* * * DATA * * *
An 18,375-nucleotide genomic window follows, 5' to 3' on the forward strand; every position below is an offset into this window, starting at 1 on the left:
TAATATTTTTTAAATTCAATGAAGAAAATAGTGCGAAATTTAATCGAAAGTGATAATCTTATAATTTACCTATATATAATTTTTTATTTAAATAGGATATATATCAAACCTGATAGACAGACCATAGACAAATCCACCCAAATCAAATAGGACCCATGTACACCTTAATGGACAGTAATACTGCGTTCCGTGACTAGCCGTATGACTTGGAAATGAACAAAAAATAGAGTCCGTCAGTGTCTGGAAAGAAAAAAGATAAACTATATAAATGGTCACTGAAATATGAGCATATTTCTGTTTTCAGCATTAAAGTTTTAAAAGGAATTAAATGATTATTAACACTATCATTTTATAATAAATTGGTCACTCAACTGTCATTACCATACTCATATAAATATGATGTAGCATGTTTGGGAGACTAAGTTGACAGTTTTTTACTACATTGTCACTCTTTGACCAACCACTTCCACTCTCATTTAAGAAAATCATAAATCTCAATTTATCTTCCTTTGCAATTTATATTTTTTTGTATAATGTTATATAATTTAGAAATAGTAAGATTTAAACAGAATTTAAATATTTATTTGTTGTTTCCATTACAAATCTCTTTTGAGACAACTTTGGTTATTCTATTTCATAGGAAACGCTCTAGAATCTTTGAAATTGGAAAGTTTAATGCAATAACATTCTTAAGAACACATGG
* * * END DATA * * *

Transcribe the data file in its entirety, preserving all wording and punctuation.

An 18,375-nucleotide genomic window follows, 5' to 3' on the forward strand; every position below is an offset into this window, starting at 1 on the left:
TAATATTTTTTAAATTCAATGAAGAAAATAGTGCGAAATTTAATCGAAAGTGATAATCTTATAATTTACCTATATATAATTTTTTATTTAAATAGGATATATATCAAACCTGATAGACAGACCATAGACAAATCCACCCAAATCAAATAGGACCCATGTACACCTTAATGGACAGTAATACTGCGTTCCGTGACTAGCCGTATGACTTGGAAATGAACAAAAAATAGAGTCCGTCAGTGTCTGGAAAGAAAAAAGATAAACTATATAAATGGTCACTGAAATATGAGCATATTTCTGTTTTCAGCATTAAAGTTTTAAAAGGAATTAAATGATTATTAACACTATCATTTTATAATAAATTGGTCACTCAACTGTCATTACCATACTCATATAAATATGATGTAGCATGTTTGGGAGACTAAGTTGACAGTTTTTTACTACATTGTCACTCTTTGACCAACCACTTCCACTCTCATTTAAGAAAATCATAAATCTCAATTTATCTTCCTTTGCAATTTATATTTTTTTGTATAATGTTATATAATTTAGAAATAGTAAGATTTAAACAGAATTTAAATATTTATTTGTTGTTTCCATTACAAATCTCTTTTGAGACAACTTTGGTTATTCTATTTCATAGGAAACGCTCTAGAATCTTTGAAATTGGAAAGTTTAATGCAATAACATTCTTAAGAACACATGG